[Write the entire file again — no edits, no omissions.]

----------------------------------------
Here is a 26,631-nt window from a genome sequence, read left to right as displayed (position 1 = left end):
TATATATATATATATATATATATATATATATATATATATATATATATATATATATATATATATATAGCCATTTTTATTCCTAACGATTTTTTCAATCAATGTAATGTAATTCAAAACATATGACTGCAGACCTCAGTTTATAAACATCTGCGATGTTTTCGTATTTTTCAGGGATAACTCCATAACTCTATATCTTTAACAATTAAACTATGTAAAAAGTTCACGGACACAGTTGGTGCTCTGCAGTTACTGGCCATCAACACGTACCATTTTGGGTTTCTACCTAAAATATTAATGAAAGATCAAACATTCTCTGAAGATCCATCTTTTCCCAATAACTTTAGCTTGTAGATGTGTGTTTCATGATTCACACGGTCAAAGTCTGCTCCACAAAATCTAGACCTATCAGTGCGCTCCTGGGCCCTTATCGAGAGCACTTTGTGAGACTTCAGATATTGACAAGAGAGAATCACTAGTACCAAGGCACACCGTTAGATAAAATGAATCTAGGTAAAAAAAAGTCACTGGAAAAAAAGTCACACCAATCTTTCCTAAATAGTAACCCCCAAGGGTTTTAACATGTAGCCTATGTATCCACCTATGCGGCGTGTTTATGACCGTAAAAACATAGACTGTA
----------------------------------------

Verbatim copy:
Here is a 26,631-nt window from a genome sequence, read left to right as displayed (position 1 = left end):
TATATATATATATATATATATATATATATATATATATATATATATATATATATATATATATATATAGCCATTTTTATTCCTAACGATTTTTTCAATCAATGTAATGTAATTCAAAACATATGACTGCAGACCTCAGTTTATAAACATCTGCGATGTTTTCGTATTTTTCAGGGATAACTCCATAACTCTATATCTTTAACAATTAAACTATGTAAAAAGTTCACGGACACAGTTGGTGCTCTGCAGTTACTGGCCATCAACACGTACCATTTTGGGTTTCTACCTAAAATATTAATGAAAGATCAAACATTCTCTGAAGATCCATCTTTTCCCAATAACTTTAGCTTGTAGATGTGTGTTTCATGATTCACACGGTCAAAGTCTGCTCCACAAAATCTAGACCTATCAGTGCGCTCCTGGGCCCTTATCGAGAGCACTTTGTGAGACTTCAGATATTGACAAGAGAGAATCACTAGTACCAAGGCACACCGTTAGATAAAATGAATCTAGGTAAAAAAAAGTCACTGGAAAAAAAGTCACACCAATCTTTCCTAAATAGTAACCCCCAAGGGTTTTAACATGTAGCCTATGTATCCACCTATGCGGCGTGTTTATGACCGTAAAAACATAGACTGTA